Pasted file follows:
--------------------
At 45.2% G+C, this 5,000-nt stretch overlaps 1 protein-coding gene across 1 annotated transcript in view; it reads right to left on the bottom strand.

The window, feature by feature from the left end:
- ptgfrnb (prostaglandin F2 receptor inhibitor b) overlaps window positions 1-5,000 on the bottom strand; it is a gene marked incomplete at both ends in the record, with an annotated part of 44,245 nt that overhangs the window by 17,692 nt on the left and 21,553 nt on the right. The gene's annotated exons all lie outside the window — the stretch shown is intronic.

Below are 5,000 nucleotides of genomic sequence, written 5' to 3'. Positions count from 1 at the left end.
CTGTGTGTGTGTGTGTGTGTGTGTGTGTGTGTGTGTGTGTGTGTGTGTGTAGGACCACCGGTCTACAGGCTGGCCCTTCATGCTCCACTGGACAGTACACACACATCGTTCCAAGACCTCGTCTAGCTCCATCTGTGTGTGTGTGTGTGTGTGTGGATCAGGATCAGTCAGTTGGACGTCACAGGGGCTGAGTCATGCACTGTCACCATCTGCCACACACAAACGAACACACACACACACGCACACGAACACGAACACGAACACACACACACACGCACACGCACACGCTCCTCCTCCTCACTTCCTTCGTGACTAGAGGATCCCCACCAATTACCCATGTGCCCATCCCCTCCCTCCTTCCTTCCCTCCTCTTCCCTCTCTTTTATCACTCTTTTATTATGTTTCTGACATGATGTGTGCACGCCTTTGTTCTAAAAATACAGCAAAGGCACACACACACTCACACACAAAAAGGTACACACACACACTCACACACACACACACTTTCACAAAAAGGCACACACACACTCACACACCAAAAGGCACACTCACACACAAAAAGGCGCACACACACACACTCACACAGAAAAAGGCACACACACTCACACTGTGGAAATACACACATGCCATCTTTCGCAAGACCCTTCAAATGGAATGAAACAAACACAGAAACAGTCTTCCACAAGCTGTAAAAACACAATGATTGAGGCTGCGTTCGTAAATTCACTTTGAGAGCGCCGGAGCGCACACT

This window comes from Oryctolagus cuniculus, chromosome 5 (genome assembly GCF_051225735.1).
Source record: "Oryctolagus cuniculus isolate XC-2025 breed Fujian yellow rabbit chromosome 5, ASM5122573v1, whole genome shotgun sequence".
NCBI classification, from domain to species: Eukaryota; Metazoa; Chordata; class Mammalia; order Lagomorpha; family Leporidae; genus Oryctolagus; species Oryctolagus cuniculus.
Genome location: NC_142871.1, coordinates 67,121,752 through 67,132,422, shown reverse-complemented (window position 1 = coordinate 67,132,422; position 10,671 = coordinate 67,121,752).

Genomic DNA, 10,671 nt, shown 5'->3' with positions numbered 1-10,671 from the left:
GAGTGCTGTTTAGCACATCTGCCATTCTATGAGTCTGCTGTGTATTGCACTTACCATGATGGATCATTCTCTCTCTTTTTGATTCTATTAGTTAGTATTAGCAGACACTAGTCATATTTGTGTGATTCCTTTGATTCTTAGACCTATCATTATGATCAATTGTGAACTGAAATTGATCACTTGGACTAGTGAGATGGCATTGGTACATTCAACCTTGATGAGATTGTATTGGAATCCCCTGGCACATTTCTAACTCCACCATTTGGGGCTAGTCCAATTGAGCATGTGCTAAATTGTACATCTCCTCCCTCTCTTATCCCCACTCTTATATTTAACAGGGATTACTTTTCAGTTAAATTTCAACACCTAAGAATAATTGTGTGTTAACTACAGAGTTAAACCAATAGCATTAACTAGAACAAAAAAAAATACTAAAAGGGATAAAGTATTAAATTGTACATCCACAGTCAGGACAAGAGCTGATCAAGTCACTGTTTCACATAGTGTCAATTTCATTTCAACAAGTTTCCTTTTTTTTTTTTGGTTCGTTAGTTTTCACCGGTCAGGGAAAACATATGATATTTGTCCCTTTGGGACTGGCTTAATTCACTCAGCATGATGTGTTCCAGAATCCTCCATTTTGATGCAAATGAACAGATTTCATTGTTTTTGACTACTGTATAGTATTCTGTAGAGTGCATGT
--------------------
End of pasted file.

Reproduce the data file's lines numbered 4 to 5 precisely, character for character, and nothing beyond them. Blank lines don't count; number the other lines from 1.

Below are 5,000 nucleotides of genomic sequence, written 5' to 3'. Positions count from 1 at the left end.
CTGTGTGTGTGTGTGTGTGTGTGTGTGTGTGTGTGTGTGTGTGTGTGTGTAGGACCACCGGTCTACAGGCTGGCCCTTCATGCTCCACTGGACAGTACACACACATCGTTCCAAGACCTCGTCTAGCTCCATCTGTGTGTGTGTGTGTGTGTGTGGATCAGGATCAGTCAGTTGGACGTCACAGGGGCTGAGTCATGCACTGTCACCATCTGCCACACACAAACGAACACACACACACACGCACACGAACACGAACACGAACACACACACACACGCACACGCACACGCTCCTCCTCCTCACTTCCTTCGTGACTAGAGGATCCCCACCAATTACCCATGTGCCCATCCCCTCCCTCCTTCCTTCCCTCCTCTTCCCTCTCTTTTATCACTCTTTTATTATGTTTCTGACATGATGTGTGCACGCCTTTGTTCTAAAAATACAGCAAAGGCACACACACACTCACACACAAAAAGGTACACACACACACTCACACACACACACACTTTCACAAAAAGGCACACACACACTCACACACCAAAAGGCACACTCACACACAAAAAGGCGCACACACACACACTCACACAGAAAAAGGCACACACACTCACACTGTGGAAATACACACATGCCATCTTTCGCAAGACCCTTCAAATGGAATGAAACAAACACAGAAACAGTCTTCCACAAGCTGTAAAAACACAATGATTGAGGCTGCGTTCGTAAATTCACTTTGAGAGCGCCGGAGCGCACACT